A new approach and a bigger budget allows for more graphic visuals
With V/H/S/94 reawakening the slumbering found footage property and delivering a return to form for the once struggling franchise, following that entry up couldn’t have been an easy task. But it was a challenge producers Josh Goldbloom, Brad Miska and Kurtis David Harder met head on as they decided to take their latest entry in a slightly less nihilistic direction, fuelled by the latest nostalgia dujour (the late ‘90s) in the aptly titled V/H/S/99. That being the case, this entry really feels like a fresh beginning as well. With the last film tying up the cult of V/H/S thread that ran through the first few films, this new compilation tape feels like the producers are finally getting to flex their creative muscles, delivering an entry that is both a glorious celebration of the ‘90s and a self indulgent crowd pleaser.
A bit of context: in the late ‘90s video cameras were not only leaps and bounds better quality-wise, but they were also more affordable than ever. Because of this proliferation in consumer households, video as a form of self expression became a very real and organic thing to people growing up in homes with these devices. They weren’t just for weddings and special events anymore. Thanks to the drop in price they ended up in a younger generation’s hands looking to mimic the burgeoning reality TV video, skate videos or prank/stunt comps that would eventually rule the airwaves in a few more years. V/H/S/99 uses this as its setting for its assignment to its latest batch of directors, who unlike previous entries were probably alive during this time and it really shows with some of the segments gleefully recreating the tropes of this time, usually with a rather malicious twist.
This new direction is evident right off the bat as we are treated to what I think is usually the most divisive segment in any entry: the wraparound, which here is a teenager’s hilarious and rather grotesque stop motion home movie that features a group of toy soldiers who befall one tragic fate after another and even encounter Raatma! We then transition to the first segment Shredding, which continues that more playful thread giving an idea of what’s to come. It lulls you into a false sense of security as we watch what appears to be a group of teens in a band sort of aping that Real World aesthetic. They are documenting the exploration of an underground venue where a band on the cusp of stardom were trampled to death after a show. I am not even going to lie, thanks to the playful tone Maggie Levin establishes, I wasn’t expecting what eventually befalls our protagonists and it literally left me gobsmacked.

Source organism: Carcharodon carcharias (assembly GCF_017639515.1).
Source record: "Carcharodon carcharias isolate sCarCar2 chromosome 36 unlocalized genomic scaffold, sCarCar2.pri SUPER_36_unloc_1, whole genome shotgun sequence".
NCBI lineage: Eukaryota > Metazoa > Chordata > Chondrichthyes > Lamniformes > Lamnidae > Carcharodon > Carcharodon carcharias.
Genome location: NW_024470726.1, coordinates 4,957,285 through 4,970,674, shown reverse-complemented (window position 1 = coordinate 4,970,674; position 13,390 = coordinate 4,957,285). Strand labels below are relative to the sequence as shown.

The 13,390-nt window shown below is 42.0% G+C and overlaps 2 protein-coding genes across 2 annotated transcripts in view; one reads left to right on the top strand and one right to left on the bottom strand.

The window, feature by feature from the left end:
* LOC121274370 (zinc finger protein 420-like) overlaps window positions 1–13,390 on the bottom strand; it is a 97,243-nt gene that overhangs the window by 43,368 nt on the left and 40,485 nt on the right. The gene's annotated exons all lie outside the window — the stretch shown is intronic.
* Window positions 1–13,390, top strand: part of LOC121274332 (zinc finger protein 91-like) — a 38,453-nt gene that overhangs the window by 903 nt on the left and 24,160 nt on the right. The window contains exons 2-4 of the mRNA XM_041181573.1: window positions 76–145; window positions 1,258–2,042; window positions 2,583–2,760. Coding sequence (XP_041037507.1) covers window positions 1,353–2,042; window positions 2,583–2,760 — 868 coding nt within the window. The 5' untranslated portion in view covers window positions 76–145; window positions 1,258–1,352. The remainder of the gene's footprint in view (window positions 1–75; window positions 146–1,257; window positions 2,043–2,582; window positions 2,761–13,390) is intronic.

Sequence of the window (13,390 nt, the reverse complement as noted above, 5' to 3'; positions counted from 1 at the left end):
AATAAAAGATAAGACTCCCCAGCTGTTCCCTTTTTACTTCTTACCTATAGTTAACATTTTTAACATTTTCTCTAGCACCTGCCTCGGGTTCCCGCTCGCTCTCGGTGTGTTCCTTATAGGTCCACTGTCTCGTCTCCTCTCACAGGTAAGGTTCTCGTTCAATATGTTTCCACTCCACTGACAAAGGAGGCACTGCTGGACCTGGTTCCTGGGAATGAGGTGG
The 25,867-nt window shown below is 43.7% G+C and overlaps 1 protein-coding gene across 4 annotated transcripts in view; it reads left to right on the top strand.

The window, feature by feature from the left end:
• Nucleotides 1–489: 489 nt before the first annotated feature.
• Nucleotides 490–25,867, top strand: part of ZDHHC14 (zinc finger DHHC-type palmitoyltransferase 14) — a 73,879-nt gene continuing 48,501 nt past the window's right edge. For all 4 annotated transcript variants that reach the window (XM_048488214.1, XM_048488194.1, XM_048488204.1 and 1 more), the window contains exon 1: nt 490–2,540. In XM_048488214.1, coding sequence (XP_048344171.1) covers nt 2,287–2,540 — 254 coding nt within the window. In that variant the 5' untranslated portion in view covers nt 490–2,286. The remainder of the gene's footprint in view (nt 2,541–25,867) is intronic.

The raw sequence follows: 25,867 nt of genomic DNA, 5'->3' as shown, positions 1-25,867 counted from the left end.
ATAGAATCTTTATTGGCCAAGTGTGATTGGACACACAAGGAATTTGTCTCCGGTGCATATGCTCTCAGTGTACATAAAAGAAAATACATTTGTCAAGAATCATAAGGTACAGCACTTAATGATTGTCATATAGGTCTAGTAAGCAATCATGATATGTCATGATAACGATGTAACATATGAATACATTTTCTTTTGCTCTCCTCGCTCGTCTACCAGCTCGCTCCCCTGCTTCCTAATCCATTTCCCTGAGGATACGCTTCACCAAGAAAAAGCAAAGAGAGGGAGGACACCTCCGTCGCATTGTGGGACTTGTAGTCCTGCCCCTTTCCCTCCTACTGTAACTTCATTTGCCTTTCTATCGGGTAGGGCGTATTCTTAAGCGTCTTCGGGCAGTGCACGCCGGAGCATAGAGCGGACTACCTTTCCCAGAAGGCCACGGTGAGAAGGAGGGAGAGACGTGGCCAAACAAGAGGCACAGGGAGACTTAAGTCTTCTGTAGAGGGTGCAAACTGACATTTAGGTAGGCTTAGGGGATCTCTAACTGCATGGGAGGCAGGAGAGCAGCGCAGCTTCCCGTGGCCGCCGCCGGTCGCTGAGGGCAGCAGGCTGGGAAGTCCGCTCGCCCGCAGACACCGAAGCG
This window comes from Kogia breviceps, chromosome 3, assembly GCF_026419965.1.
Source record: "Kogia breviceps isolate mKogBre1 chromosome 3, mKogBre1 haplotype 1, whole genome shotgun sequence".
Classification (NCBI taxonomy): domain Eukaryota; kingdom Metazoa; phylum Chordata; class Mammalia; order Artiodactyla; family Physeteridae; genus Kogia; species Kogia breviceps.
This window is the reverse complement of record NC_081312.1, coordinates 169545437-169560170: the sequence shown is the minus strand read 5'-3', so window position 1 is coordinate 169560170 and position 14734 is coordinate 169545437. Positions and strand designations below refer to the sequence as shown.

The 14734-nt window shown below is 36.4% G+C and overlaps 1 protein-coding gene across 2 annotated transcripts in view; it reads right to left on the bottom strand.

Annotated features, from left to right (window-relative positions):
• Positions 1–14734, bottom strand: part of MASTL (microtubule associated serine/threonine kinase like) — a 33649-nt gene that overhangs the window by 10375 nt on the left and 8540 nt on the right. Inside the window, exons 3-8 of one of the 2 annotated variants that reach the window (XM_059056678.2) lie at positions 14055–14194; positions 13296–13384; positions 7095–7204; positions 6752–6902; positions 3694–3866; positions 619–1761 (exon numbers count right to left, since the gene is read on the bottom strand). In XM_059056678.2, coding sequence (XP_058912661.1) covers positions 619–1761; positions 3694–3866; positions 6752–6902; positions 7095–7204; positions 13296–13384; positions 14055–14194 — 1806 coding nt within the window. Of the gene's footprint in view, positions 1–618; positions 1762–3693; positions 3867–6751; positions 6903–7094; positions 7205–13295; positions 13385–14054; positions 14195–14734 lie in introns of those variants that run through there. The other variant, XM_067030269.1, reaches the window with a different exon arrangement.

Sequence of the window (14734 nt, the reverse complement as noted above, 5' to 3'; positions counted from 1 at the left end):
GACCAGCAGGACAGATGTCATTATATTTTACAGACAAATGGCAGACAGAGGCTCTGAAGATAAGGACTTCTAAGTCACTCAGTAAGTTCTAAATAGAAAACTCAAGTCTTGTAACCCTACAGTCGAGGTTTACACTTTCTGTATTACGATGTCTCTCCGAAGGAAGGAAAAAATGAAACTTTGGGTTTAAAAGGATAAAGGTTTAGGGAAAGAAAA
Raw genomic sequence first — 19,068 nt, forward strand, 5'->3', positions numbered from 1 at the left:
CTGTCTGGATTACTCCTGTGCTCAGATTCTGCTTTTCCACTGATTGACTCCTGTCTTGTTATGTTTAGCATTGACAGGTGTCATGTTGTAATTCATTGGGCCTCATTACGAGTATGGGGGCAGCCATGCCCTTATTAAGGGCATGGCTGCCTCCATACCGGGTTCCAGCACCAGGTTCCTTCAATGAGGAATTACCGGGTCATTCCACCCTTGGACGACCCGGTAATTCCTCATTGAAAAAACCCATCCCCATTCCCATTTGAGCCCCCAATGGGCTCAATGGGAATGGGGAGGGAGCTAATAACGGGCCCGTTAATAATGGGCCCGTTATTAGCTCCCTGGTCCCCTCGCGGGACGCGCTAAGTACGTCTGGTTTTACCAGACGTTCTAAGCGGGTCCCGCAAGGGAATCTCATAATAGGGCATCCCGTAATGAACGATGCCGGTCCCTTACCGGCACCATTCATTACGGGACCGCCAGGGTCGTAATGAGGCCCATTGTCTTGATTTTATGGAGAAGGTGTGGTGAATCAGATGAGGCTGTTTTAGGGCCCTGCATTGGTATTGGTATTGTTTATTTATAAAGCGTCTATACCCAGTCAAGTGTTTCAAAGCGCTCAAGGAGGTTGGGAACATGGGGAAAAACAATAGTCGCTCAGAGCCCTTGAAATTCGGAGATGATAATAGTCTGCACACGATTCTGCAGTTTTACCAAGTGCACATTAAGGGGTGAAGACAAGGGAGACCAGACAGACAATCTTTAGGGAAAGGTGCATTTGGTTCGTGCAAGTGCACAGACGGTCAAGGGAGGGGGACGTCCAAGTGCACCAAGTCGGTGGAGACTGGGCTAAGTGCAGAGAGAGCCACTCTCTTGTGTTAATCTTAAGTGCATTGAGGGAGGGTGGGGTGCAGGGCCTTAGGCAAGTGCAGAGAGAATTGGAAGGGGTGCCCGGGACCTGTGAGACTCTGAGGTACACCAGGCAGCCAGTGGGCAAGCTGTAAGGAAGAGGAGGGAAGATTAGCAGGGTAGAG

This segment really sets the speed for this group of shorts ahead, they’re playful but aren’t afraid to be self indulgent or even crowd pleasing. But when the time comes for whatever befalls our subjects, you better be ready. All these segments are also showers not growers, and that’s thanks to Shudder or whoever bankrolled this new batch, because they are easily the most ambitious we’ve ever seen so far. Thanks to the time period of the series, the previous filmmakers usually relied on the format to help hide the seams or obvious lack of budget and would simply end a segment to leave it more ambiguous. That is definitely not the case here. The camera just keeps rolling and we are forced to endure everything playing out; and it’s no doubt as terrifying as anything we could have imagined. We really get to see the boogiemen thanks to some truly terrifying practical effects and creature designs here.
My favorite segment of the batch has to be one that hit that nostalgic sweet spot for me, which was Flying Lotus’ segment about a Legend of the Hidden Temple knock off called Ozzy’s Dungeon, where kids compete and are mortally wounded in physical challenges to win any one wish their heart desires. Here we meet a family who track down the host sometime after the show was canceled to get payback for their daughter who was relegated to a wheelchair after having her leg garishly broken on the obstacle course — right before winning. If you’ve seen Kuso, you’re well aware the Lotus holds nothing back and that makes this entry nothing short of glorious to behold — the script, the humor, the gore, digging in an inflatable pool full of slime for a flag, it’s all here. Coming up as a close second for me was Johannes Roberts’ Suicide Bid, about a young woman looking to belong and pledging to a sorority, who has to endure being buried alive overnight as part of a sadistic hazing ritual. It’s a bit tropey for sure, but the acting here is what sold me on this piece.
V/H/S/99 has the relaunched series really coming into its own with its new custodians, who definitely show this formula still has a lot of blood left to spill. While delivering another solid batch of segments they manage to pull off what I think V/H/S: Viral failed to do: updating its premise that was locked into an analog hell. I also think given the late ‘90s are now what the ‘80s were when the original V/H/S films debuted, it makes sense to keep edging forward and changing up the assignment. I mean, given the last few years, it’s a very welcome change for these films to ease up on the nihilism, and go all in on escapism. This is on full display in the final segment where a group of documentarians are accidentally sent to Hell while filming a ritual that can only be done once a millennia, finishing the film off with with some Y2K hysteria. V/H/S/99 is one hell of a blast, literally.
All hail our new V/H/S overlords!